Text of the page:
December 10, 2023

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YouTube “Masquerading As Platform”

“Don’t Have The Authority To Call Election” Says Social Media CEO

YouTube announced Dec. 9, it will remove any videos or channels the social media platform interprets as content disputing the 2020 election results because of “widespread fraud”, claiming it violates community guidelines.

YouTube Violation

Released on their official blog, YouTube revealed they have terminated over 8000 channels and thousands of election-related videos violating their existing policies. Over 77% of those removed videos were taken down before they had 100 views.

Additionally, the blog highlighted YouTube’s “main goal” during the election season was to ensure they were connecting people with authoritative information, while also limiting the reach of misinformation and removing harmful content.

The announcement follows a Feb. 26, 2020 court ruling by District Judge Lucy H. Koh stating YouTube was not required to uphold the First Amendment as a private organization.

“Despite YouTube’s ubiquity and its role as a public-facing platform, it remains a private forum, not a public forum subject to judicial scrutiny,” Koh said. 

YouTube’s Deadline

Naming the safe harbor deadline as the start of this new policy, any content posted on or after Dec. 9 and flagged as election misinformation, according to YouTube, will be removed. Sourcing from The Associated Press as well as the Cybersecurity & Infrastructure Security Agency, YouTube plans to continually update their information panel with official sources.

According to the YouTube blog posted Dec, 9, U.S. states have certified their presidential election results with Joe Biden as the President-elect. 

While the Google-owned social media platform points to the safe harbor deadline as cause for a stronger stance against “election misinformation”, important dates and deadlines remain before the next U.S. President is officially named.

Senate President Pence must receive electoral vote certificates no later than nine days after electors meet. Congress will count the votes Jan. 6, while Inauguration Day will take place Jan. 20, 2021.

As outlined by YouTube, their mission is to give everyone a voice while standing on four essential freedoms; Freedom of Expression, Freedom of Information, Freedom of Opportunity, and Freedom to Belong.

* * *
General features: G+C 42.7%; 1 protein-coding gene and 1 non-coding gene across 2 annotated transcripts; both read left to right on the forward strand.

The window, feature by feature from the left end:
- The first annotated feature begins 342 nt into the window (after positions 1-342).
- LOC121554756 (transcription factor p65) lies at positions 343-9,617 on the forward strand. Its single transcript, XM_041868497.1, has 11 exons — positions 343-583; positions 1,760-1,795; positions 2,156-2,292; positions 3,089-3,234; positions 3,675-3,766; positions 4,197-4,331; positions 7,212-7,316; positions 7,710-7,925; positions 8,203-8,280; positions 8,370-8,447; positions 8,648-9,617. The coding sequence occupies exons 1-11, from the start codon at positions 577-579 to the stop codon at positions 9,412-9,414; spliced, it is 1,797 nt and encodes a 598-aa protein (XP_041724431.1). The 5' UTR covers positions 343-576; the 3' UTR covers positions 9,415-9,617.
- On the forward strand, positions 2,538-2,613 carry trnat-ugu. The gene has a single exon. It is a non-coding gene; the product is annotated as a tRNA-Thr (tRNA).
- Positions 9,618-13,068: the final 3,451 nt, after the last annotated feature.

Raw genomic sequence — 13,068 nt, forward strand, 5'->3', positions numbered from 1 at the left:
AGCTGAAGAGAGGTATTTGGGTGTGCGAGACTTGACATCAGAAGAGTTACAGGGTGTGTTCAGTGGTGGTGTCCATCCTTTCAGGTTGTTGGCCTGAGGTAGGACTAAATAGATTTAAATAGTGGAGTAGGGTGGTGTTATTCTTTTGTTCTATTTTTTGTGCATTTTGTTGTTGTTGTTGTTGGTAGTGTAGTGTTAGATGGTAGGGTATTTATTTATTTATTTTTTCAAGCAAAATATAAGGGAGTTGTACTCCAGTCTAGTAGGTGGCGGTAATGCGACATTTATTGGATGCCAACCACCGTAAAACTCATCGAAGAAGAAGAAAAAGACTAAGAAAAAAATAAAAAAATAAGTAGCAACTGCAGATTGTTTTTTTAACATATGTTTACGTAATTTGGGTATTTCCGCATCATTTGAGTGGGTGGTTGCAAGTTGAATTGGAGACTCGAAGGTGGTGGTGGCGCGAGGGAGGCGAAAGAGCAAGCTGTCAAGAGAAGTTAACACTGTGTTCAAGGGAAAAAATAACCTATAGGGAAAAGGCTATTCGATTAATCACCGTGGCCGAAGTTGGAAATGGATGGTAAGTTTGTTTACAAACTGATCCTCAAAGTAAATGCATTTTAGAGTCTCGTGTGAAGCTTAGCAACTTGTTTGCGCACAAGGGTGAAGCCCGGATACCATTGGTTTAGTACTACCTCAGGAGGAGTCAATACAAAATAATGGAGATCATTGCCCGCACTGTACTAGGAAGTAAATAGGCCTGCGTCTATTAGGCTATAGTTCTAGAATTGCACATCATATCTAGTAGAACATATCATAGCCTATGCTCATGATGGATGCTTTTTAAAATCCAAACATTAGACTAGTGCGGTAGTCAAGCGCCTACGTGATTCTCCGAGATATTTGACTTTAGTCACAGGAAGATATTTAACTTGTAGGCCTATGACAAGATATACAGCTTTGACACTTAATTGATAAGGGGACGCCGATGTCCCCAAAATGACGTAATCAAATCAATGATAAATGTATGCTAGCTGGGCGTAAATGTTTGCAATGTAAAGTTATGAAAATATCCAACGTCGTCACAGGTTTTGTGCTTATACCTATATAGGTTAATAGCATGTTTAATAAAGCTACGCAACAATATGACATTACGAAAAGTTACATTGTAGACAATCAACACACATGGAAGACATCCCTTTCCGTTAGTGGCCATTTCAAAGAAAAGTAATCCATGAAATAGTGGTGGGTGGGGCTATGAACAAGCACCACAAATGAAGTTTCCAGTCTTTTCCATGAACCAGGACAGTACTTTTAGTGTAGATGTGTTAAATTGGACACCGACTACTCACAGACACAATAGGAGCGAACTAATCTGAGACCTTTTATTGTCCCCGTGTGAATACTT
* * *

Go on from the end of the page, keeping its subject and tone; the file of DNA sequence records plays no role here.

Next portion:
The Freedom of Expression is defined on the site as a belief people should be able to speak freely, share opinions, and foster open dialogue. With rising concerns about censorship in social media, other platforms have taken up the challenge. 

A First-Amendment Forum; Platform of the People?

As popular social media platforms face continued censorship accusations, there are other sites dedicated to upholding free-speech.

Parler, a Twitter-like social media venue, heralds itself as the “world’s town square where one can speak freely and express oneself without fear of being de-platformed for differing views.”


In a press release issued Dec. 10, Parler COO Jeffrey Wernick said “Google would like to make everyone accept its standards as to what constitutes acceptable discussion about the application of our Constitution and Bill of Rights to the issues that have arisen in Election 2020.”

While taking a stance against censorship becoming common practice,  Parler CEO John Matze said “YouTube and other media publishers masquerading as platforms do not have the authority to call an election, nor should they be removing content they determine to be misleading.”

“The need for a social media platform that does not impose personal views on its users should be the standard, not the exception,” he said. “We have a process enshrined in the Constitution and governed by the rule of law. No social media platform should be able to act as a judge and jury for what constitutes false election claims.”

Parler launched in 2018, growing by 200,000 users within the first two years and reporting 2.8 million daily users by June 2020. In early November, having acquired 3.5 million new users in one week, it was the most downloaded app in the United States for five consecutive days.  The New York Times reported Nov. 11, Parler shot to the top of Apple’s App Store in downloads. 

By Ashley Finstrom

By Ashley Finstrom

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